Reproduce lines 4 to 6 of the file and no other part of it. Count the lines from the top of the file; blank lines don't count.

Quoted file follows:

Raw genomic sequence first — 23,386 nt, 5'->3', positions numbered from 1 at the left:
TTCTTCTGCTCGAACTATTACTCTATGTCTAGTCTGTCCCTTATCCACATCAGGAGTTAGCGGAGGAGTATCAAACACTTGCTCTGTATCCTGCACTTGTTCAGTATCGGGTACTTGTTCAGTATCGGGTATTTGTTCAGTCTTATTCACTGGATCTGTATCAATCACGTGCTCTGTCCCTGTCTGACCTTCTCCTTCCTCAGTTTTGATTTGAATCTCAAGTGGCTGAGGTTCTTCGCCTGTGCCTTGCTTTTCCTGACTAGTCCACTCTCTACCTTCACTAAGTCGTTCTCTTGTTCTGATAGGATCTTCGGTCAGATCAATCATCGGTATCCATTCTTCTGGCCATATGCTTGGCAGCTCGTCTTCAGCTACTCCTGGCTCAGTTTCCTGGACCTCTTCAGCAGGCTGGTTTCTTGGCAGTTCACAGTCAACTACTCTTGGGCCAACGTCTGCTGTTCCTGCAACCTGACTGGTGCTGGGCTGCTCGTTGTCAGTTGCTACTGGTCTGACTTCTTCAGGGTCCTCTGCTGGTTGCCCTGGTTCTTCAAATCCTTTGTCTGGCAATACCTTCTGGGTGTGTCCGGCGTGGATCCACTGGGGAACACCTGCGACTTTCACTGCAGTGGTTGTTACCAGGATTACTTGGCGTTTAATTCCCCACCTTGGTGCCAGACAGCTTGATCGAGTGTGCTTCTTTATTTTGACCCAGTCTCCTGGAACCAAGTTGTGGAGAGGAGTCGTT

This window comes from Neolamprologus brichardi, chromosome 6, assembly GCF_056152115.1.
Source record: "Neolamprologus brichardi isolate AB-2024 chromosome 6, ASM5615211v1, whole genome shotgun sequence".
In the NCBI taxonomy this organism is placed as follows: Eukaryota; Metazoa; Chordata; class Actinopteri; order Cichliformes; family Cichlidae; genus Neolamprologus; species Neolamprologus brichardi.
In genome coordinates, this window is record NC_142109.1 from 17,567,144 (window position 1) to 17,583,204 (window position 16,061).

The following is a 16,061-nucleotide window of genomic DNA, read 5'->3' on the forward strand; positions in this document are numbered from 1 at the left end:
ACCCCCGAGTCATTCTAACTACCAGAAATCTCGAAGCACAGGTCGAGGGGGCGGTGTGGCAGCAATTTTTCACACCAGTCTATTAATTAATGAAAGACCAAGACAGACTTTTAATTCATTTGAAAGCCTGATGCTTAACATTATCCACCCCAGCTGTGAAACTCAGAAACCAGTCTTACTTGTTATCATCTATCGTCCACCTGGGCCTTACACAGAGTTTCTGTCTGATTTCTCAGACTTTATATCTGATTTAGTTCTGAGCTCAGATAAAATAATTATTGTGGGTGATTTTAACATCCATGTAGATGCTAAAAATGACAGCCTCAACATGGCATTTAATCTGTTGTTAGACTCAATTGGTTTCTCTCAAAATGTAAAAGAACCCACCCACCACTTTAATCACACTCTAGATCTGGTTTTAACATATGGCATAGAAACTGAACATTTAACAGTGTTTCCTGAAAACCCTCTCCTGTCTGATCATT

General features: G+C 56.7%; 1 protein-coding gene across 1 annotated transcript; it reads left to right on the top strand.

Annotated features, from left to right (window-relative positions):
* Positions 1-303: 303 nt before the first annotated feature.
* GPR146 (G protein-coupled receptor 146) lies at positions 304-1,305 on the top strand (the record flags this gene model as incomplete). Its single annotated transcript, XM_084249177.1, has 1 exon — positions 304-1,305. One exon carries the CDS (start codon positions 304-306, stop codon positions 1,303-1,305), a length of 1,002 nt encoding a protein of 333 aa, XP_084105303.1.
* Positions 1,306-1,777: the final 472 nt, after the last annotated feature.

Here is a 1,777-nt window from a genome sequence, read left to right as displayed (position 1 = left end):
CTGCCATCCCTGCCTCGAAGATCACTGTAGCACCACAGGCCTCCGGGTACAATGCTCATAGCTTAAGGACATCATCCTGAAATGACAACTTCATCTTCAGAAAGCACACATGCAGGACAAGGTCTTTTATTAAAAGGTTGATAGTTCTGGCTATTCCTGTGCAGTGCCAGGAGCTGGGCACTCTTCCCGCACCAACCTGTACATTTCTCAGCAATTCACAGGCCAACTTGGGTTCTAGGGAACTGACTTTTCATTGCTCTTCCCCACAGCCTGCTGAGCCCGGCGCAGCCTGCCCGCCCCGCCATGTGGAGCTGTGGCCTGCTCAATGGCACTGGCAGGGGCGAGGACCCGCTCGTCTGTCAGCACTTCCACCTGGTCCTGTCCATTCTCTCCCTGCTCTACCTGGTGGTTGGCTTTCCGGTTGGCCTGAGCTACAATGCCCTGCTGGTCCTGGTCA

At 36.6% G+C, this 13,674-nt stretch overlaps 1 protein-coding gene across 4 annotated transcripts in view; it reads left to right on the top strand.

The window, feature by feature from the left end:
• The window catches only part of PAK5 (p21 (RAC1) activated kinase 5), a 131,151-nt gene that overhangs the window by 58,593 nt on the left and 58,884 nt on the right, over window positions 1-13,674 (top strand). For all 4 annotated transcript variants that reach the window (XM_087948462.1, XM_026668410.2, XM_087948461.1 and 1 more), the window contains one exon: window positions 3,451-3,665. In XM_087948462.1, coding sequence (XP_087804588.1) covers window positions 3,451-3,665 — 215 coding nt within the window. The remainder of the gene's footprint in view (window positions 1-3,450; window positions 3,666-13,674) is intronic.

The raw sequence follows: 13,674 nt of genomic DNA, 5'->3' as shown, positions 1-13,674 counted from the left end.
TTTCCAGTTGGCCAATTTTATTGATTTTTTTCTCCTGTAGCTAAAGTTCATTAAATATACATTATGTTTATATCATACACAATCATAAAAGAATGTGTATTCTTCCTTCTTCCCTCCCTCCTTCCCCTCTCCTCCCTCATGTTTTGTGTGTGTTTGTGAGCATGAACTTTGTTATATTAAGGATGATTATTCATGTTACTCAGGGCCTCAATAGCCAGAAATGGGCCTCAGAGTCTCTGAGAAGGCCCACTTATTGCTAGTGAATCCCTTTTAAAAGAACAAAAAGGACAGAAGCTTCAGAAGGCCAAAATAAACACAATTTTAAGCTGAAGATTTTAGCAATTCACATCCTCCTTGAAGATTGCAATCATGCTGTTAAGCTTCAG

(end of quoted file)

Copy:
Source record: "Neolamprologus brichardi isolate AB-2024 chromosome 6, ASM5615211v1, whole genome shotgun sequence".
In the NCBI taxonomy this organism is placed as follows: Eukaryota; Metazoa; Chordata; class Actinopteri; order Cichliformes; family Cichlidae; genus Neolamprologus; species Neolamprologus brichardi.
In genome coordinates, this window is record NC_142109.1 from 17,567,144 (window position 1) to 17,583,204 (window position 16,061).